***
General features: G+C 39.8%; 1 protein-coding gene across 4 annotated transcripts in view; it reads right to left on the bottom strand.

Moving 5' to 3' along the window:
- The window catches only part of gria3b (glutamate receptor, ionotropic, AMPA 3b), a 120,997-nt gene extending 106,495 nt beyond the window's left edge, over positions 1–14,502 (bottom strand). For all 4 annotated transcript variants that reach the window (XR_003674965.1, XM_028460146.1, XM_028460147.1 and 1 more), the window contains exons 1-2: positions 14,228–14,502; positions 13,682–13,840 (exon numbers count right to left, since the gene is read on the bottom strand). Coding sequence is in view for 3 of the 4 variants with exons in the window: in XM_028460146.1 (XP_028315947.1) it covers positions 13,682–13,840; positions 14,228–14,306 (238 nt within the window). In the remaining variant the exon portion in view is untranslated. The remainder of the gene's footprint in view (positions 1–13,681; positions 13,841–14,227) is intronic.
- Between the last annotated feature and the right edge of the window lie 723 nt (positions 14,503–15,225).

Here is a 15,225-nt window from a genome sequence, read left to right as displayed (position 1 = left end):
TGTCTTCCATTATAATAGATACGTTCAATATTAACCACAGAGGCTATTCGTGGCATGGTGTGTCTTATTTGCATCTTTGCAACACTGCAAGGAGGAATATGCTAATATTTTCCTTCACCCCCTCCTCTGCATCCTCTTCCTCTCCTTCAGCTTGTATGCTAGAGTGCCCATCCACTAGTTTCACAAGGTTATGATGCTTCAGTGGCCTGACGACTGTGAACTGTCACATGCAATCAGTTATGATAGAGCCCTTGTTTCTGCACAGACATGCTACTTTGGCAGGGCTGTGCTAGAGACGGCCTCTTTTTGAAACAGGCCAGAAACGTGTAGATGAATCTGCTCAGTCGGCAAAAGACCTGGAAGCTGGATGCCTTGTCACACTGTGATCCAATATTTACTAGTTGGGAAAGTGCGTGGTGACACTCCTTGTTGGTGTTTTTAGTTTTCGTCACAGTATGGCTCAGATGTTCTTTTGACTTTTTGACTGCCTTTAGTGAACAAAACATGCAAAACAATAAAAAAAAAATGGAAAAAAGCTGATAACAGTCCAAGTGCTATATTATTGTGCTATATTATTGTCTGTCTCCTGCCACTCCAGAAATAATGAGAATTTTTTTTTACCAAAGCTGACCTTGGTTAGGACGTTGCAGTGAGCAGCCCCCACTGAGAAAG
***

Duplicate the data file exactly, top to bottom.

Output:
General features: G+C 39.8%; 1 protein-coding gene across 4 annotated transcripts in view; it reads right to left on the bottom strand.

Moving 5' to 3' along the window:
- The window catches only part of gria3b (glutamate receptor, ionotropic, AMPA 3b), a 120,997-nt gene extending 106,495 nt beyond the window's left edge, over positions 1–14,502 (bottom strand). For all 4 annotated transcript variants that reach the window (XR_003674965.1, XM_028460146.1, XM_028460147.1 and 1 more), the window contains exons 1-2: positions 14,228–14,502; positions 13,682–13,840 (exon numbers count right to left, since the gene is read on the bottom strand). Coding sequence is in view for 3 of the 4 variants with exons in the window: in XM_028460146.1 (XP_028315947.1) it covers positions 13,682–13,840; positions 14,228–14,306 (238 nt within the window). In the remaining variant the exon portion in view is untranslated. The remainder of the gene's footprint in view (positions 1–13,681; positions 13,841–14,227) is intronic.
- Between the last annotated feature and the right edge of the window lie 723 nt (positions 14,503–15,225).

Here is a 15,225-nt window from a genome sequence, read left to right as displayed (position 1 = left end):
TGTCTTCCATTATAATAGATACGTTCAATATTAACCACAGAGGCTATTCGTGGCATGGTGTGTCTTATTTGCATCTTTGCAACACTGCAAGGAGGAATATGCTAATATTTTCCTTCACCCCCTCCTCTGCATCCTCTTCCTCTCCTTCAGCTTGTATGCTAGAGTGCCCATCCACTAGTTTCACAAGGTTATGATGCTTCAGTGGCCTGACGACTGTGAACTGTCACATGCAATCAGTTATGATAGAGCCCTTGTTTCTGCACAGACATGCTACTTTGGCAGGGCTGTGCTAGAGACGGCCTCTTTTTGAAACAGGCCAGAAACGTGTAGATGAATCTGCTCAGTCGGCAAAAGACCTGGAAGCTGGATGCCTTGTCACACTGTGATCCAATATTTACTAGTTGGGAAAGTGCGTGGTGACACTCCTTGTTGGTGTTTTTAGTTTTCGTCACAGTATGGCTCAGATGTTCTTTTGACTTTTTGACTGCCTTTAGTGAACAAAACATGCAAAACAATAAAAAAAAAATGGAAAAAAGCTGATAACAGTCCAAGTGCTATATTATTGTGCTATATTATTGTCTGTCTCCTGCCACTCCAGAAATAATGAGAATTTTTTTTTACCAAAGCTGACCTTGGTTAGGACGTTGCAGTGAGCAGCCCCCACTGAGAAAG